On September 7, following the capture of Washington on August 24, the British consolidated their naval and military forces at Tangier Island, Va. The British fleet, consisting of ships-of-the-line, frigates, sloops, schooners, troop transports, and bomb ships sailed up the Chesapeake – an armada of fifty warships.
At 1:30 p.m. on September 10th the alarms guns at Forts Madison and Severn were fired and church bells tolled as the British fleet, stretching to the horizon made their passage past Annapolis. “They could be distinctly ascertained from the haziness of the weather.” Panic overtook the city as residents gathered their belongings in wagons, militia companies assembled on the town greens, as express riders carried the news to Baltimore and Washington. The offices of the Maryland Gazette have all been called out for the city’s defense. Militia look-out posts on the Patapsco River ten miles northward raised their signal flags to like flags in Baltimore. The broad pennants of three British Admirals – Cochrane, Cockburn and Malcolm flew from the mastheads of His Majesty’s Ships Marlborough, Albion and Tonnant. Two weeks before in a letter to President Madison, Vice Admiral Cochrane declared his intention “to destroy and lay waste such towns and districts upon the coasts as may be found assailable.” Annapolis would be spared as the British sailed northward towards Baltimore.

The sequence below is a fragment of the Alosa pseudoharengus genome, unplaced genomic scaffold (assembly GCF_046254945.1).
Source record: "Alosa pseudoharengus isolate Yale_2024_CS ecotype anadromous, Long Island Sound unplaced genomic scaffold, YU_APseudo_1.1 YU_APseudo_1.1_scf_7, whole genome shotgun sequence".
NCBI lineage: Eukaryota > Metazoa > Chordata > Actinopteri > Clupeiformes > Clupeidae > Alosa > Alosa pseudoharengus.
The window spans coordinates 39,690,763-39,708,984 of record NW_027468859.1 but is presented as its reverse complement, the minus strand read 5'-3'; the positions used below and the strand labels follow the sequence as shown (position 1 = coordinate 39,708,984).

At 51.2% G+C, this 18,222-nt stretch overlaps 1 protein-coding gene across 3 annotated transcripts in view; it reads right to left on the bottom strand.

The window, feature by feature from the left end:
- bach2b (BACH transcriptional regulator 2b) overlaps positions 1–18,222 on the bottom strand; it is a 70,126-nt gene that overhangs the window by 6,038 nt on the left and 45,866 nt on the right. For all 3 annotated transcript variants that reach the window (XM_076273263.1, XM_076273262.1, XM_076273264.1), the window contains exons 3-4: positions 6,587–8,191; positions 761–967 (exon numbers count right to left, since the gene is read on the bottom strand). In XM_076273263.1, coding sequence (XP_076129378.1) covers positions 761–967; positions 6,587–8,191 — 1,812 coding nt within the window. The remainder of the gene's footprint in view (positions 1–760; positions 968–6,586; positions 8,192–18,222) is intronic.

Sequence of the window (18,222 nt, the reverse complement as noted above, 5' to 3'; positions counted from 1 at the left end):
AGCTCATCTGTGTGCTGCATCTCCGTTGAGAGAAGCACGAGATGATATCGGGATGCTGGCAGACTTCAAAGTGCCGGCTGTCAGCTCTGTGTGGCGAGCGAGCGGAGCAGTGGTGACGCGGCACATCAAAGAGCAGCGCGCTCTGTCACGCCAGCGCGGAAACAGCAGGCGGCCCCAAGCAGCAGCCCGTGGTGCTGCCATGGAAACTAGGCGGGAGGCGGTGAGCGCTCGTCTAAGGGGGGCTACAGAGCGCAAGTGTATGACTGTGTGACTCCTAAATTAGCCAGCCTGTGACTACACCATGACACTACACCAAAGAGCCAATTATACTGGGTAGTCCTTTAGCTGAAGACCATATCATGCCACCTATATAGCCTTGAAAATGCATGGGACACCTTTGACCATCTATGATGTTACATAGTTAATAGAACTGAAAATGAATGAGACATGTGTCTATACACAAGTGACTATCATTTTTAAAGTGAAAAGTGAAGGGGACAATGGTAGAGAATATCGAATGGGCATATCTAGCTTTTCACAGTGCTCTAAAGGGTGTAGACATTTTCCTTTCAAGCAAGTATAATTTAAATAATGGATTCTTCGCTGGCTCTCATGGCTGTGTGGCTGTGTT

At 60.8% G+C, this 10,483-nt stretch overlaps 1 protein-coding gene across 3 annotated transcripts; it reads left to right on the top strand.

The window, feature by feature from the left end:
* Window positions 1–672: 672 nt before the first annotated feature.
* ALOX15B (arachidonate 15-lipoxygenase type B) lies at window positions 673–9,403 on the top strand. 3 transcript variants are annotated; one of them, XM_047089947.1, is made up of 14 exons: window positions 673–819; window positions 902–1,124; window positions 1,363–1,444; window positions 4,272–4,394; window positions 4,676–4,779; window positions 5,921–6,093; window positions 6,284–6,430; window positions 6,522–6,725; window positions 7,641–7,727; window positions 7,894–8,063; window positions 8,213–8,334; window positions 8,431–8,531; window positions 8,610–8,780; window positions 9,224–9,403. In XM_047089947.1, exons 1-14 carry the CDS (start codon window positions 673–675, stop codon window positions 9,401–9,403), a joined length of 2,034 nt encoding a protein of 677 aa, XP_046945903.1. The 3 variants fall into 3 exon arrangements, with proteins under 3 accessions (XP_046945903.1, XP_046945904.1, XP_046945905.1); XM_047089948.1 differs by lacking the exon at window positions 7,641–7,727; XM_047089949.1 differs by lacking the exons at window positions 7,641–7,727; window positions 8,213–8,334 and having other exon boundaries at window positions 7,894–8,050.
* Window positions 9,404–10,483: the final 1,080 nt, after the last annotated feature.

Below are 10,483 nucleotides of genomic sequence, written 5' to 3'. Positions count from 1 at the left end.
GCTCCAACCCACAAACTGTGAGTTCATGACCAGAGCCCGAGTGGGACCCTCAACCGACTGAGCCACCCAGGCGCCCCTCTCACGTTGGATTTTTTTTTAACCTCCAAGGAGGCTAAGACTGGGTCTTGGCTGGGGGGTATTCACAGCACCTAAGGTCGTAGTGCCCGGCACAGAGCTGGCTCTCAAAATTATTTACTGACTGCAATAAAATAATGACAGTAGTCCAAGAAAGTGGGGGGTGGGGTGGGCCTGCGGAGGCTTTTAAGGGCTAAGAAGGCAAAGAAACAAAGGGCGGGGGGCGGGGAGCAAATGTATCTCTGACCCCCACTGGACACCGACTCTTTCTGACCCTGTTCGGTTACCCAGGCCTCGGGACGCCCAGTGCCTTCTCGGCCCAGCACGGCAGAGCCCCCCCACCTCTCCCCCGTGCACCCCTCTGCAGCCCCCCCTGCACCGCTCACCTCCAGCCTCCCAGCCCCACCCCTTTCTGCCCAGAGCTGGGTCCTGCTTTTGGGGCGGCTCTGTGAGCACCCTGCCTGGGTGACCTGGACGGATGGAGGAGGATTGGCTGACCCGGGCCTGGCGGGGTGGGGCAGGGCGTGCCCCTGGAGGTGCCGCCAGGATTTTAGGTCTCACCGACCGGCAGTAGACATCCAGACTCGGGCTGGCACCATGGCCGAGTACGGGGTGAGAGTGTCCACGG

Maryland and Virginia militia companies began to march to Annapolis, then to Baltimore. Seven days later, with defeat at Baltimore and the last major campaign in the Chesapeake, Annapolis for the last time witnessed the passing of the Royal Navy.
Sources: Maj. Barney to Samuel Smith, September 10, 1814, Maine Portland Gazette, September 19, 1814.